It wouldn’t have been SA Fashion Week (April 11-15) without a nipple or two peeking through sheer fabric, girls on stilts, boys channeling Filipino superstar fashion blogger Bryan Boy with a clutch bag in one outstretched arm and lots of jostling for tickets and attention…
The photographs make you look twice. First because they are pretty, stylized shots, speaking the language of fashion photography, and then again because of their setting.
Pimville, Kliptown and Orlando in Soweto, Alexandra are not usually names that conjure the hipster lifestyle, freedom, beauty, or high fashion. Continue reading
Sophia Loren is looking at me. And she is entrancing. An extremely realistic portrait of her by Brazilian artist Vik Muniz – created by the arrangement of around 3000 thousand glittering loose diamonds photographed on a page – hangs in De Beers Headquarters on London’s Charterhouse Street.
Part of Muniz’s “Diamond Divas” series of glamorous Hollywood legends – the artwork sums up only a facet of what diamonds have come to represent.
The building’s very corporate facade had given no hint of its business, that it houses the world’s leading diamond supplier. Although I am not sure what I was expecting. A giant shiny rock to light my way through the rain-soaked streets? This is on my mind because exiting the tube station that morning I stopped a man in a suit to ask if he knew where “De Beers” was and he directed me to a pub. Continue reading
Boys with clutch bags, lots of fiery red chic bobs and dresses cut to way up to there with heels to match signalled the opening of SA Fashion Week – and that’s just the scene in the lobby of The Rosebank Crowne Plaza, the site of Joburg’s real fashion week. And phones, darling, lots and lots of smartphones, snapping photos, texting, tweeting, waving in the air, videoing the shows, easing social awkwardness, amusing people during the long wait for it all to start and shining out in the darkness. I tried to remember what we all did before we had them – and recalled smoking Camel filters. Still haven’t decided which would be the healthier habit. Continue reading
“What’s your top seller?” I ask Fatima Nanabhay of the African Music Store near Diagonal Street in Joburg’s city centre. “The goat bells,” she says. At R14 a piece they fly out the shop. Cow bells are also a big hit, she tells me. As I ask the question the only thing flying past us is the traffic along the city street and the guy wheeling a trolley with blankets piled high past the doorway. For the record there’s not a goat to be seen.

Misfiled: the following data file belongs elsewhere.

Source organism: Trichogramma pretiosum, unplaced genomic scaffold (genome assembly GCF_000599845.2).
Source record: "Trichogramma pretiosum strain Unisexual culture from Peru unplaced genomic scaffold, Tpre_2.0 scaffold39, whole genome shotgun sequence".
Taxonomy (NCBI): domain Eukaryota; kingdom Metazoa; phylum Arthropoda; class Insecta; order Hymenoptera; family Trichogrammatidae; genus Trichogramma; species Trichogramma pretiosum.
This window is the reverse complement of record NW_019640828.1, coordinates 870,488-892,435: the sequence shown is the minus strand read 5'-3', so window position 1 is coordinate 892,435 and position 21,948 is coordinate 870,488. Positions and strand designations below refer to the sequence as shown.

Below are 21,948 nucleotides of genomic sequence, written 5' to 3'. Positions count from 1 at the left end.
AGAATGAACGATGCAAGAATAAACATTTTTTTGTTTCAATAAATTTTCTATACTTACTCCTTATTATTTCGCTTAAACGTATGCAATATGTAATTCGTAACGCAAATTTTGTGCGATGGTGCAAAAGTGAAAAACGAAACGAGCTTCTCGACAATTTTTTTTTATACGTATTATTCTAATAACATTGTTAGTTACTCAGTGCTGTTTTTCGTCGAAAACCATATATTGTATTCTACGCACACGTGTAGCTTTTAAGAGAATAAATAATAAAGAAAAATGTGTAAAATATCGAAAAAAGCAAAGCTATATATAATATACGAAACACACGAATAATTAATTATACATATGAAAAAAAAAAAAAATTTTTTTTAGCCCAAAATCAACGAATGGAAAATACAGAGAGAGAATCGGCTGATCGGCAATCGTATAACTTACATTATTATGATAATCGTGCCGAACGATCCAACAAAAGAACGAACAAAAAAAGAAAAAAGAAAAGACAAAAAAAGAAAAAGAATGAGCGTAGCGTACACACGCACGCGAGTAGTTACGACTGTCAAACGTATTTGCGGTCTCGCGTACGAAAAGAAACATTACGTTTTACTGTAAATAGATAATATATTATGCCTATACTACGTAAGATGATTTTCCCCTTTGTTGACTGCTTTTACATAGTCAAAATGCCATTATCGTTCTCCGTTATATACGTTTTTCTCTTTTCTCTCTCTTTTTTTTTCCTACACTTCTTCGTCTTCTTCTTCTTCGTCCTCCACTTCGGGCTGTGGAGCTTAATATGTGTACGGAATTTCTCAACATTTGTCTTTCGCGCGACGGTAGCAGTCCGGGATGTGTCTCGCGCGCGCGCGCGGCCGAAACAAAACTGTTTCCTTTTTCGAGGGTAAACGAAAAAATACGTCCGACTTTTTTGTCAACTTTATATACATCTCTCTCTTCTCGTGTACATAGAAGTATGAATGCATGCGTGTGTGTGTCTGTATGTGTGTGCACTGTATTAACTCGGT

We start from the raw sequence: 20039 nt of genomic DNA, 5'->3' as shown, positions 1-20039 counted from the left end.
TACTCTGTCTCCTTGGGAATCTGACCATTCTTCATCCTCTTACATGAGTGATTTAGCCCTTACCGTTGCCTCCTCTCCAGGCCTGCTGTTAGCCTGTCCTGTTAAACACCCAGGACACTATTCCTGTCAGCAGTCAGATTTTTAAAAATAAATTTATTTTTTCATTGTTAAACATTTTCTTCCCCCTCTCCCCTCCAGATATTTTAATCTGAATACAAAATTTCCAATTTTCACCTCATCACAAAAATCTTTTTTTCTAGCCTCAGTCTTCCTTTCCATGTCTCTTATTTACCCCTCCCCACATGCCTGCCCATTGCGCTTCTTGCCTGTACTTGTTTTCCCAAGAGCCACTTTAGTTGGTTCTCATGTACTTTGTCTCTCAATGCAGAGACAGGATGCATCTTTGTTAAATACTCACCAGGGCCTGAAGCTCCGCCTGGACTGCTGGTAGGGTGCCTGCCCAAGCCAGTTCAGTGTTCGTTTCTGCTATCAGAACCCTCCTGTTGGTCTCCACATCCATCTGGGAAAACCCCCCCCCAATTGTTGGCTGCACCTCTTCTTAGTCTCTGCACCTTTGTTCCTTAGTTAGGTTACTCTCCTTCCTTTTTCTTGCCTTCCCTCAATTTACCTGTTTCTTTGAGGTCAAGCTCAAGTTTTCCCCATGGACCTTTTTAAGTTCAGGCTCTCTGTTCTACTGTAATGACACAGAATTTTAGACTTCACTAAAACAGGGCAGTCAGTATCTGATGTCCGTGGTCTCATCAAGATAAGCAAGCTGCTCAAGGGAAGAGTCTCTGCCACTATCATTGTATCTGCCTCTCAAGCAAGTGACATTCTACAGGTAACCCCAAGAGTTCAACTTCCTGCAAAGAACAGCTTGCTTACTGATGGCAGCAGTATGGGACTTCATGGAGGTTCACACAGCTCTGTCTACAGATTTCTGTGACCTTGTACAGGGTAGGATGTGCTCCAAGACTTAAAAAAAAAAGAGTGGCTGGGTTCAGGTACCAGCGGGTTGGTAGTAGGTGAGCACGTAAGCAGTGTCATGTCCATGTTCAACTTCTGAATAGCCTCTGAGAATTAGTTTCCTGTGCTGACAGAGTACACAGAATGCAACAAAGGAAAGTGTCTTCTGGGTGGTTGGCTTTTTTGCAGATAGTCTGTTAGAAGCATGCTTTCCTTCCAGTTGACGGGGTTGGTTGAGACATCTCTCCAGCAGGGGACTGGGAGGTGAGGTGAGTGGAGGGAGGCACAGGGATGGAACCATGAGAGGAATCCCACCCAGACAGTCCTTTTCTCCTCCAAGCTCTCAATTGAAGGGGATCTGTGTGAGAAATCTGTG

It’s the Art Fair. It’s the Art Fair. I don’t usually blog pre- an event, preferring to experience it for myself before I tell anyone it’s worth doing. But the FNB Joburg Art Fair is a sure thing. Opening night (by invitation only) happens tomorrow and then from Friday morning until Sunday afternoon there’s art and more art, framed and named, performances, appearances, talks of all sorts and lots of of other things in between.
Thursday night I spent surrounded by Joburg’s fashion set at the Marie Claire Prix D’Excellence del la Mode 2011, which if my French serves me (until now I could say goodbye, cat, French Revolution, let them eat cake! and enjoy your meal) means Marie Claire’s prize for supremely excellent fashion and all things fashionable.
The fashion set are an interesting crew – with flamboyant titles that match their taste in accessories. Among the judges were a “fashion architect” and a “fashion council member”. No fashion grand wizard or fashion supreme leader but that’s probably coming next year. As for me – I am a “fashion user”, committed to getting the occasional rush.
I have been remiss. A bad blogger. A blog is like a Tamagotchi. It needs to be fed to be kept alive. Actually a blogger is like a Tamagotchi too, hungry. So in a world of free content where most bloggers write out of love (and occasionally ego) an invitation to dinner is a supreme event.
The invitation from mememe and Two, one of my favourite stores arrived by email – addressed to “Dear cool people of Joburg” (I was never going to resist. At my age it could be injurious). Continue reading
Among reports of the northern territories melting down and concerns over the start of the Formula 1 season (Bahrain has bigger problems) and Muammar Gadaffi, the man of many names not to mention many fashion statements, sharing headline space with Charlie Sheen for the “who is the craziest award” this is too good not to share.
Day 2 of the Design Indaba and I am a believer. All critical distance (well most of it) has been removed and I feel myself edging closer to groupie-dom. If I was to be a groupie on this day these are three people I would groupie around:
Eastern Cape designer Laduma Ngxokolo, a graduate of the Nelson Mandela Metropolitan University, who, among a global group of emerging young talent, made that Pecha Kucha format his own. Following that quick format here’s my cut-to-the-chase version.
As part of the ritual of becoming a man young Xhosa circumcision initiates have to kit themselves out in a new wardrobe (all clothing worn before this stage is destroyed – I think, or removed at least, I hope)
After they return their parents like to buy them “high quality men’s knitwear” from international brands like Pringle as even circumcision initiates are highly influenced by global urban style.
Ngxokolo saw the gap. Continue reading